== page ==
Unfortunately, the search for areas in the supply chain to cut has led to the decision to end DSD in many categories. The drivers and others whose jobs were eliminated are the sacrificial lambs in this new reality we call retail.

Can DSD be modernized or improved? Those companies that have decided to abandon DSD better be confident that the quality, freshness and merchandising standards will remain high, or they will be forced to find ways to modernize or somehow improve the system.

Michael La Kier
BrainTrust

The DSD model has significant benefits for manufacturers of brands with high in-store volume, velocity, and require more constant attention to thrive. It also allows manufacturers to seek out other opportunities in store they would not see if going through the warehouse. For retailers, DSD may only be necessary for a small percentage of brands and likely gets in the way.

Ben Ball
BrainTrust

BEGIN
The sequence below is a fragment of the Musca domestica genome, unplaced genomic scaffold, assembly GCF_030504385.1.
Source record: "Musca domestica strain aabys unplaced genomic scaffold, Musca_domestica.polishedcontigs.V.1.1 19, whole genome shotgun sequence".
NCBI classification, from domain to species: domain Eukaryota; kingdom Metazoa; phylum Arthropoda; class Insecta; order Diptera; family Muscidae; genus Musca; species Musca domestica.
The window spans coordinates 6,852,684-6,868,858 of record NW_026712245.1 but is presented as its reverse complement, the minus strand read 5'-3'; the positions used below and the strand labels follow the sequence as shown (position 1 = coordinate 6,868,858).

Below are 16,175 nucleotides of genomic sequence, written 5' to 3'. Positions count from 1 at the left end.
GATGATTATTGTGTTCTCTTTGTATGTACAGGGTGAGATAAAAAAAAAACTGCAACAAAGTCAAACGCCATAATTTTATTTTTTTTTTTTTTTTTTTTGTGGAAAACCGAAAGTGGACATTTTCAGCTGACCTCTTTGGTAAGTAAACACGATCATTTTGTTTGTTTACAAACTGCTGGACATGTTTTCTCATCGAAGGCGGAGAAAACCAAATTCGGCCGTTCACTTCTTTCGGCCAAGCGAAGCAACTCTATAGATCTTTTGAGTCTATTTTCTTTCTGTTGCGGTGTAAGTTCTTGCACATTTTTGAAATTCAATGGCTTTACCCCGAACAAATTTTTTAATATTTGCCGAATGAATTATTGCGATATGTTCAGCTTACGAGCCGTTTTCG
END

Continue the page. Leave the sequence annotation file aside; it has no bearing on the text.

DSD or its equivalent is critical for products that depend on preserving freshness and fragility to deliver a quality consumer experience. A corporate career spent in the snack food industry taught that lesson well. But being a slow learner, I also participated in two very well funded experiments at challenging that premise. Only one was partially successful — and that was because the product really wasn’t all that fragile. Modern packaging materials and methods can somewhat overcome the freshness issues but the expense typically equals or exceeds the cost of DSD when you account for the 5-10 points of incremental retailer margin required for warehouse delivery. The closest any brand has come to solving both issues through packaging is Pringles, and the unique manufacturing and packaging equipment extract their own toll in that process. The final intangible is shelf maintenance and product presentation. Even with today’s tighter controls on planograms and inventory, you simply cannot consistently match the attention to shelf a DSD system provides in a store-stocking environment. A store employee has many shelves… Read more »